The following images are well-known in Art History, and these are primarily downloaded from the Cycladic Museum in Greece. (alt text is from the same site) -[]- "Clay vessel with a single handle and incised decoration of wavy lines and circles. Such designs on pots of this type have been thought to allude to the sea or have celestial symnbolism. This example, one of the best surving is almost 21 cm in diameter. White kolin (white china) has been used to ephasise the incised pattern work. 2800-2300 BCE, Clay, Catalog # Col. No. 971." "Seated Figurine. The man, with elongated head and long, relief nose (which is now chipped away) recalls the folded-arm type of female figurines from the same period. The statuette (15 cm high) is entirely carved out of a single piece of marble: the daring protrusion of the right arm, the man's entirely separated legs and the realistic rendering of the stool are good indications on an artist confident in his [sic] skills. 2800-2300 BCE, White marble, Catalog number Col. No 286." And one of the most common found artifacts.... "Female Figure. Stanidng at 1.40 m, this masterpiece of Cycladic sculpture may qualify as a statue. It follows the standard type, with the arms folded over the abdomen and the long feet, soles slopping downwards. It is because of the latter feature that some scholars assume that the figurines were meant to be reclining rather than standing." "The only difference between this large statue and its [sic] smaller 'sisters' is that the figures ears are rendered in relief, as two curved crescents along the elongated head. 2800-2300 BCE, white marble, Catalog # Col. No. 724." This image is similar to that as the one in Stokstad; which she gives with a height of 63.4 cm. The text on the museum site is interesting as well: The majority of Cycladic Figurines show women, nude with the arms folded over the belly. We do not know whether they were meant to show mortals or deities, or even whether the Islanders venerated a number of deities, like the later-period Greeks, or simply worshipped one "Mother Goddess". In this case, the figurines may have been conceived as representations of the Goddess, or companions to her. As Stokstad points out: The Cyclades, especially the islands of Naxos and Paros, had ample supplies of a fine and durable white marble. ... These figures are often found lying on graves. To shape the stone, sculptors used scrapers and chisels made from obsidain from the island of Melos and polishing stones of emery from Naxos. The introduction of metal tools may have made it possible for them to carve on a larger scale, but perhaps because the stone fractured so easily, they contnued to limit themselves to simplified sculptural forms. [Stokstad, P. 132] REF: Stokstad, Marily (2002). Art History - 2nd Edition, Volume 1. Harry N. Abrams, Inc, Publishers, ISBN 0.8109.0610.4, LCCN N'5300.S923'2001 btw: the Seated Harp Player is (as of this writing 2008.02.01) in the collection at the Metro of New York. well worth the trip to see. The various sites have such poor renderings of it, i'm tempted to hoist Stokstad, Vol.1 onto the scanner. But, her book should be avail to you in your local library. If not, pls email me. Finally, as Suzanne Hill points out on the web site: -[]- According to the Getty Museum, much of the modernist reverence for Cycladic figures is “based on a misconceived aesthetic premise” that they are abstract works of art pared down to minimal representational forms: flat, pure, and white. The original appearance of the figures was much more complex. Details like eyes, eyebrows, hair, even garments, were brightly painted onto the figurines and have been worn away by time. For instance, the figures were originally decorated with red, black, and blue designs to indicate facial features, jewelry, body paint, or tattoos (some of the details remain on this figure). -[Evidence of Painted surfaces]- Some-what splotchy patterns not un-like using a piece of cheese cloth with some wheat-paste and dobbing (but not tampierre) at the surface of the face. Letting it dry and the resulting mottled surface would be a cool rendering of the moon's craters in low-relief. Hmmm, pretty sketchy. Has some sort of chemical analysis been done on the coatings? Nota that as technologists this would be a good thinking problem to find out something about the object in the least intrusive manner. I would suggest either Ramann scattering in the I/R and U/V or else atomic absorption spectroscopy using a tunable molecular laser basing the spectrum on possible substrates. But, alas; i, digress. What strikes me most directly is the like of writing. We are told (by various sources, and certainly not by Stokstad) that these "were a pre-literate" socieity. Probably along the same lines that 20th century humans thought the Olmec to be aliterate as well. However, the areas in question suffer from their direct accessiblity and of course the numerous treasures both cultural and minerological. Perhaps sone day we will find the Cyclaedian equivalent of the Rosetta Stone and with the key to the Cypriotic mystery as well. -[Cyprus]- Regardless, as always, we must stand in awe and wonder at the achievements of the past - ever mindful that our actions do them justice and that life on the earth shall not perish. -- Frank (still working on my new decimal point cloning technology ;) --42--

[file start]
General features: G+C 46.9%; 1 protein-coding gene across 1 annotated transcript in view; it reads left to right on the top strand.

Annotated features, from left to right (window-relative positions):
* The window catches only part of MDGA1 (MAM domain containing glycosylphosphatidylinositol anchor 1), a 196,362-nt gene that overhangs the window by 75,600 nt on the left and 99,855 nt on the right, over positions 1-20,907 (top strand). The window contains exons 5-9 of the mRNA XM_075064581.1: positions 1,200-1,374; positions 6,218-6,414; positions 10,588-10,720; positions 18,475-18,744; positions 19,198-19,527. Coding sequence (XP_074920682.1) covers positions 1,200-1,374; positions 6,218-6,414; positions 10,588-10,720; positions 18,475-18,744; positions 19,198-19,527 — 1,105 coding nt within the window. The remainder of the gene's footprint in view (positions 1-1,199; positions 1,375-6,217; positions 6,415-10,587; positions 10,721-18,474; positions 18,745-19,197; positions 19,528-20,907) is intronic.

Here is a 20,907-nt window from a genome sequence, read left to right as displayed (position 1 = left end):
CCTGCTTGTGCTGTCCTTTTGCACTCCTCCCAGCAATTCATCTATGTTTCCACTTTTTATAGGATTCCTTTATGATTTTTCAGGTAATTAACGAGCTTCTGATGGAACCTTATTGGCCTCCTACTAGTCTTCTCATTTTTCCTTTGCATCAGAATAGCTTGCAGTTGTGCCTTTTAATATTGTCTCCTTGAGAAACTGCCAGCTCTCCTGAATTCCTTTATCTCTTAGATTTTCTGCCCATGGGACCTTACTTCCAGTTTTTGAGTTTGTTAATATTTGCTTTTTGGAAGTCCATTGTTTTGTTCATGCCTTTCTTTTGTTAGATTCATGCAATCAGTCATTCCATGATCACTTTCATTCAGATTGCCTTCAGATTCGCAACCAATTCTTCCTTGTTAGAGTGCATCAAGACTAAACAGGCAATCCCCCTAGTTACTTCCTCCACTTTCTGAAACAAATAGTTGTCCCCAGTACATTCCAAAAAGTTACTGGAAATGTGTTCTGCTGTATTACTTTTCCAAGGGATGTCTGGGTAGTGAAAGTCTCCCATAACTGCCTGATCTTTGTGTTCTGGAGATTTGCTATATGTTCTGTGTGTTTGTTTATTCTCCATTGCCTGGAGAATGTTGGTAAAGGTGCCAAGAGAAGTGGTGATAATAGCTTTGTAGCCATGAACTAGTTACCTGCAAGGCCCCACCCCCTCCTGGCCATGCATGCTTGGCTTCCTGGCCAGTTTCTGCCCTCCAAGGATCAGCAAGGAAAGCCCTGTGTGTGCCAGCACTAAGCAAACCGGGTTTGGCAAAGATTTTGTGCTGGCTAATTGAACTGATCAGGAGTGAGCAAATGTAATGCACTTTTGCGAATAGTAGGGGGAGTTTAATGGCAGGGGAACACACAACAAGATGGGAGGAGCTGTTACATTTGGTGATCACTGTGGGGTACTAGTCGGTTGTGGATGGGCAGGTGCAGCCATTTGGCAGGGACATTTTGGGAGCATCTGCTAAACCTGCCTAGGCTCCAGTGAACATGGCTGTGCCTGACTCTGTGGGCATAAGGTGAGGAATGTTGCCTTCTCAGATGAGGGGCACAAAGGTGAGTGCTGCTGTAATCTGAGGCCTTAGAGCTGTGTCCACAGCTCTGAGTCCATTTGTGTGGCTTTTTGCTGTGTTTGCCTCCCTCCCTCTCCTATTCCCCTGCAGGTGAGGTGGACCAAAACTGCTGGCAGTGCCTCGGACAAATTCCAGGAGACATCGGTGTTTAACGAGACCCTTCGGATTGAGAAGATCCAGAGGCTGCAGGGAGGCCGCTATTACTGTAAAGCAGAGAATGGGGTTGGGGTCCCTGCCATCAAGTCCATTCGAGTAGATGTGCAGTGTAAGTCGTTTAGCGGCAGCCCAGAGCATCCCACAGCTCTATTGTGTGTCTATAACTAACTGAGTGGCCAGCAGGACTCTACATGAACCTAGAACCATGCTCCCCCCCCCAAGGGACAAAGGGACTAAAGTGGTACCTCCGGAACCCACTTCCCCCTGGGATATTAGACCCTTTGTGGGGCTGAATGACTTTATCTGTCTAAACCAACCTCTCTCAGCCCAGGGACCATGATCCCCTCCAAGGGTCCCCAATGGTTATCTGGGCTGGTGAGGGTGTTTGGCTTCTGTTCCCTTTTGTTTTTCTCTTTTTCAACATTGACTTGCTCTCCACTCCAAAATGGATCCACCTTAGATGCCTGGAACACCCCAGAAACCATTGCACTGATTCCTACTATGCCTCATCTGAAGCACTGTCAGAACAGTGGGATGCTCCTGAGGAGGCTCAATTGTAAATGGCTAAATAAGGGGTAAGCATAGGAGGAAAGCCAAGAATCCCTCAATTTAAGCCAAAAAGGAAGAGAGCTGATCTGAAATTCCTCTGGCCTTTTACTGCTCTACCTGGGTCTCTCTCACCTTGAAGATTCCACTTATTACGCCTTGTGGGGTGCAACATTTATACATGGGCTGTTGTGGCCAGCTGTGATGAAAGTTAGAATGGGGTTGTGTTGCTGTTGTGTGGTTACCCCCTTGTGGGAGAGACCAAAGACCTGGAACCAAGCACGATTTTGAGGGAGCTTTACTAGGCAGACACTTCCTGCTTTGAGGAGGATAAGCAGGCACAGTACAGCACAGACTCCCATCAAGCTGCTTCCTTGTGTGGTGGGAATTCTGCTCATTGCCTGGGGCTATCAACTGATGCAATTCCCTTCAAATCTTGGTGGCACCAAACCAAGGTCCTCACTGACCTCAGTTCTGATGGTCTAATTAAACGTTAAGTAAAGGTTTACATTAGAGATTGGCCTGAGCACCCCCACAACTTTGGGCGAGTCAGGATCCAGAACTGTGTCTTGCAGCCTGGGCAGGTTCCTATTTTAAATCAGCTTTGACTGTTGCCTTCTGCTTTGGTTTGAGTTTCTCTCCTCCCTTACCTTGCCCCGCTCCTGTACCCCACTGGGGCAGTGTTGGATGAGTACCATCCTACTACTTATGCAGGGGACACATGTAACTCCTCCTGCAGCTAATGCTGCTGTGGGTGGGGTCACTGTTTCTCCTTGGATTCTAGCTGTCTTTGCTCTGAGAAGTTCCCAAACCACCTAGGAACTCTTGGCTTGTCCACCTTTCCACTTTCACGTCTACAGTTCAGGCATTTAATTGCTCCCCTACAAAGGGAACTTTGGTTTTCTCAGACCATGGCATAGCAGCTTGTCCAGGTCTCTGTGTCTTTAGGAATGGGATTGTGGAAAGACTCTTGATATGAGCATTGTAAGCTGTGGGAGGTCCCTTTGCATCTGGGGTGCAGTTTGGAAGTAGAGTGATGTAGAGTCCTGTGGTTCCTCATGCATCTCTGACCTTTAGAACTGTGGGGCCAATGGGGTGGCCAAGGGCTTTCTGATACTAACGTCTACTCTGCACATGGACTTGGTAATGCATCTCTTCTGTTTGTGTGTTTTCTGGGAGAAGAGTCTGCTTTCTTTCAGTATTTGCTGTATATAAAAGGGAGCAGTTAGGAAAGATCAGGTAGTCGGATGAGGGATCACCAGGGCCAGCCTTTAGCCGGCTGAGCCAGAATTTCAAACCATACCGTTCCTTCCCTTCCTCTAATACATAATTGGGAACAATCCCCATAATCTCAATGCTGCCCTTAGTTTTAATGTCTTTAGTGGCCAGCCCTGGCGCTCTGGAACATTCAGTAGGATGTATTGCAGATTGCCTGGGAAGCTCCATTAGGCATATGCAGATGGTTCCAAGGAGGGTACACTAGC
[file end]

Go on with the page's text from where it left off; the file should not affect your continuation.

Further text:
The Usual Suspects

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google: "cycladic art" -[
Saskatchewan Museum of Antiquities]- -[Museum of Cycladic Art in Greece]- And special thanks to the Ministry of Travel... (for the maps!) -[Maps of Milos, Greece]- and -[The Cyclades]- -[]- -[]- [Back to the TOP of this page]